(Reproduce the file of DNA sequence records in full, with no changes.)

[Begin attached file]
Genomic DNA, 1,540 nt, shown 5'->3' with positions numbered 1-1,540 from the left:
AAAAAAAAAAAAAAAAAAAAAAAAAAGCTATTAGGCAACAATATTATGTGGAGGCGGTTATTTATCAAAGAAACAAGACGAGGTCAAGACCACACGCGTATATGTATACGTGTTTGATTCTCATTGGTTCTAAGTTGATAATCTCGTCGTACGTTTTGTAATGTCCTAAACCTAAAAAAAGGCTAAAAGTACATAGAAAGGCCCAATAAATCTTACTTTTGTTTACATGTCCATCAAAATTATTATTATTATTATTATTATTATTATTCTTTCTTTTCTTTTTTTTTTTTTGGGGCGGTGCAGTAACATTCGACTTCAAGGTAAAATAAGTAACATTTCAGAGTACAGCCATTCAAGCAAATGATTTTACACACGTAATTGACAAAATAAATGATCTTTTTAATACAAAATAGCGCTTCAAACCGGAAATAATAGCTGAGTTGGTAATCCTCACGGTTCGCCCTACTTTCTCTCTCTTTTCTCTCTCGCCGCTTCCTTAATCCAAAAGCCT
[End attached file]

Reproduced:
Genomic DNA, 1,540 nt, shown 5'->3' with positions numbered 1-1,540 from the left:
AAAAAAAAAAAAAAAAAAAAAAAAAAGCTATTAGGCAACAATATTATGTGGAGGCGGTTATTTATCAAAGAAACAAGACGAGGTCAAGACCACACGCGTATATGTATACGTGTTTGATTCTCATTGGTTCTAAGTTGATAATCTCGTCGTACGTTTTGTAATGTCCTAAACCTAAAAAAAGGCTAAAAGTACATAGAAAGGCCCAATAAATCTTACTTTTGTTTACATGTCCATCAAAATTATTATTATTATTATTATTATTATTATTCTTTCTTTTCTTTTTTTTTTTTTGGGGCGGTGCAGTAACATTCGACTTCAAGGTAAAATAAGTAACATTTCAGAGTACAGCCATTCAAGCAAATGATTTTACACACGTAATTGACAAAATAAATGATCTTTTTAATACAAAATAGCGCTTCAAACCGGAAATAATAGCTGAGTTGGTAATCCTCACGGTTCGCCCTACTTTCTCTCTCTTTTCTCTCTCGCCGCTTCCTTAATCCAAAAGCCT